RS:X Windsurfing: chasing spots for Rio 2016 | Photo: Santander 2014

Nineteen male and 13 female windsurfers have secured spots in the Rio 2016 Olympic Games, after the conclusion of the Santander 2014 ISAF Sailing World Championships, in Spain.

In the Men's medal race, Thomas Goyard showed impressive speed, took the bullet and the bronze medal, an outstanding achievement for the young Frenchman. Julien Bontemps finished behind his compatriot and sealed his second RS:X world title. Przemyslaw Miarczynski kept the silver medal.

Charline Picon, from France, tasted an early gold medal in the Women's RS:X, as leaderboards took shape in wonderful conditions in Santander. She was followed by Marina Alabau and Maayan Davidovich.

The remaining places in both divisions shall be qualified from the 2015 Class World Championship, and in a series of Continental Qualification Events sanctioned by ISAF, to finish by June 1st, 2016 at the latest.


Carrying your rig: a risky technique | Photo: PWA/Carter

After rigging your windsurfing sail, it's time to take it to the water, but in medium-to-strong wind conditions you should definitely master the art of sail transportation, otherwise someone can get hurt.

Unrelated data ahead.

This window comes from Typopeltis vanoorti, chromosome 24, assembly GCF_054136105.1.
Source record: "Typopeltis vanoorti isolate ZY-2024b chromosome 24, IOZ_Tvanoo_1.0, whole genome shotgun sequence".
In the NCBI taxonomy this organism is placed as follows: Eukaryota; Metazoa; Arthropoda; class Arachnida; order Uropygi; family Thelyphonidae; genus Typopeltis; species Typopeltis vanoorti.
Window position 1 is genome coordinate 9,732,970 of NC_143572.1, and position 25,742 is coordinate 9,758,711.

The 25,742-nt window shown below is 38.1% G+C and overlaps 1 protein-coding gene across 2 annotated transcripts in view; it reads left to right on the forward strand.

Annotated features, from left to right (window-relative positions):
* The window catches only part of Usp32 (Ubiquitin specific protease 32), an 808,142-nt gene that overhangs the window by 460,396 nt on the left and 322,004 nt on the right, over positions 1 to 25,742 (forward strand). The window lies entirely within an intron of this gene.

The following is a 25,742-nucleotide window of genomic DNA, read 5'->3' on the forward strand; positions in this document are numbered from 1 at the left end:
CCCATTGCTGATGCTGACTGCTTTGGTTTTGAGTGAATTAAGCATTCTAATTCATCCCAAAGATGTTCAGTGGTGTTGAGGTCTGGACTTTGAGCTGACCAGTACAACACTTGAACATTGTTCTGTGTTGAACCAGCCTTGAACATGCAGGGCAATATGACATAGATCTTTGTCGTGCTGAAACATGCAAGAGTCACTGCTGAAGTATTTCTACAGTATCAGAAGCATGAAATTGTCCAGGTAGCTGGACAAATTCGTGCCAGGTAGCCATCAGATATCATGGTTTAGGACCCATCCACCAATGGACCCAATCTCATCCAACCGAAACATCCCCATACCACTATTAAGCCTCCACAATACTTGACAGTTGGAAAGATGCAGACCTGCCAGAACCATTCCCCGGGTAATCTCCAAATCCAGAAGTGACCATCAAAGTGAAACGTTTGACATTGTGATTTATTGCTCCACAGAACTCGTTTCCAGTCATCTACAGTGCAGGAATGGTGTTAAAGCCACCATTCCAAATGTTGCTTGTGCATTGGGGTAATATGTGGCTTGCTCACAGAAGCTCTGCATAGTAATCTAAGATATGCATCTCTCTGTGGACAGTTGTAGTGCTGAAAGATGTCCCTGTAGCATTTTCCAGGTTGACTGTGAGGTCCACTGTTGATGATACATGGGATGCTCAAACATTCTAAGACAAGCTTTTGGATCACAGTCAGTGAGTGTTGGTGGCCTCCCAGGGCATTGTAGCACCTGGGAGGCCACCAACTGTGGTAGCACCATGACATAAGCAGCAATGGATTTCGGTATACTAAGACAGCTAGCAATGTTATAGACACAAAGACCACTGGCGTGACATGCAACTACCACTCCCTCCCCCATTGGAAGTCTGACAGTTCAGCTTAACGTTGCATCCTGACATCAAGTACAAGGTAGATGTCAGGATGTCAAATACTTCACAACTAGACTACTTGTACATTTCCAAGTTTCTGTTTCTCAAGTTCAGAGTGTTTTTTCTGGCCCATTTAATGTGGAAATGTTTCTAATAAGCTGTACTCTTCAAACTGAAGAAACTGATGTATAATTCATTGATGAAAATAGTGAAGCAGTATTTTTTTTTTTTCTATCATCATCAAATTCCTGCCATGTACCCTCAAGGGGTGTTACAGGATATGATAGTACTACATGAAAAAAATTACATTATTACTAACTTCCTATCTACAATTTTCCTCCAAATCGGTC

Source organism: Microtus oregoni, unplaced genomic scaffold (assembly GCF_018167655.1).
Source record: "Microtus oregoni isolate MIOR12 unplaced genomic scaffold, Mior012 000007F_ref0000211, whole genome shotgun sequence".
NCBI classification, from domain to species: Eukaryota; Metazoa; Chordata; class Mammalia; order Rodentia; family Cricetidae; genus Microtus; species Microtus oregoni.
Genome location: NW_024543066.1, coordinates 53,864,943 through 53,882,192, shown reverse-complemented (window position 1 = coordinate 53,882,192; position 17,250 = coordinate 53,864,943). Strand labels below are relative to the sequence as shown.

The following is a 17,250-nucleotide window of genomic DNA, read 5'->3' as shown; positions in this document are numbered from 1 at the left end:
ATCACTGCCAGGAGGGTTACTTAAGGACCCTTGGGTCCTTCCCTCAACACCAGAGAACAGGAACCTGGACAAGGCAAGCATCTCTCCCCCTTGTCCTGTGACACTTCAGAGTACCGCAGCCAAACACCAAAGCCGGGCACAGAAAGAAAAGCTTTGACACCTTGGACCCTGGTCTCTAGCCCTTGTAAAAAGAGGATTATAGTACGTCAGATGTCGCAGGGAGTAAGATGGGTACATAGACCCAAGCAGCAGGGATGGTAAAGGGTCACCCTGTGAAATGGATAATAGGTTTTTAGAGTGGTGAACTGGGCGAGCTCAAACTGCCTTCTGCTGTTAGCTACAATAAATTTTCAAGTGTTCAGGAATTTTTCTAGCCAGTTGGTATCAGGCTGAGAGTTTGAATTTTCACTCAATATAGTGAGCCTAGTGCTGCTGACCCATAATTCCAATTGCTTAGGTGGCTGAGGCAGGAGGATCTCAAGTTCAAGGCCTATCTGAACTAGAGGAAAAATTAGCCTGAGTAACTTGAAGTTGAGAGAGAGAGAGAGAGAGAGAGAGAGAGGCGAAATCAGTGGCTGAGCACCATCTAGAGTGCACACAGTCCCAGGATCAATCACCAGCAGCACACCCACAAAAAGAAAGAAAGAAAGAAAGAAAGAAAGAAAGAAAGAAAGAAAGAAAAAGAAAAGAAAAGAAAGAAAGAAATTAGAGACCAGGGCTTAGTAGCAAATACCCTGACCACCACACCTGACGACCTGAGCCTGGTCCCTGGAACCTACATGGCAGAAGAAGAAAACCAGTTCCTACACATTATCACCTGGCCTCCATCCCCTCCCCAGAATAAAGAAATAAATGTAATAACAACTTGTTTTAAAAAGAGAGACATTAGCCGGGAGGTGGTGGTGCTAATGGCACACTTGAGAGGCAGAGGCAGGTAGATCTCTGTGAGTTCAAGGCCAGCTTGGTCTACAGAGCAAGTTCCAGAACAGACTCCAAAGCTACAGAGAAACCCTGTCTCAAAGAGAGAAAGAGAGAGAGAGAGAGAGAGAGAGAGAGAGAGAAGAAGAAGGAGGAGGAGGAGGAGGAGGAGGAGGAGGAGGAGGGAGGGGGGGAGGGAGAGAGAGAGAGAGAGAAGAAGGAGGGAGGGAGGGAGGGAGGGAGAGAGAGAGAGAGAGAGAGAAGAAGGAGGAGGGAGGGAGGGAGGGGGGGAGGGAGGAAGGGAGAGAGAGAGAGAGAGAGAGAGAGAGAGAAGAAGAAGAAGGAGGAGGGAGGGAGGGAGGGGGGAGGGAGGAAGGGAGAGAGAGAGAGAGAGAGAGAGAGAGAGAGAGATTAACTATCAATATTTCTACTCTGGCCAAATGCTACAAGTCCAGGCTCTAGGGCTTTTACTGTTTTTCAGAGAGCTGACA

Carrying your rig can be uncomfortable, especially if wind gusts try to blow your windsurfing sail away. Additionally, it will drain your energy before touching the water.

So, whether getting ready to carry your rig, leaving it unattended on the beach or near the water's edge, you've got to be sure it is lying in the mast-to-wind position.


Windsurfing: learning self-rescue techniques is critical

When the windsurfing equipment fails far away from the shore, you must be able to return to firm land with what you've got. Learn how to self-rescue on a windsurfer.

Fortunately, problems with windsurfing sails, masts, booms and boards are quite rare. But if something goes wrong, do you know how to get back to the beach?

If you're close enough to the coastline, activate the International Distress Signal. Clench your fists and repeatedly raise and lower your arms at either side of your body, while kneeling or sitting on your board.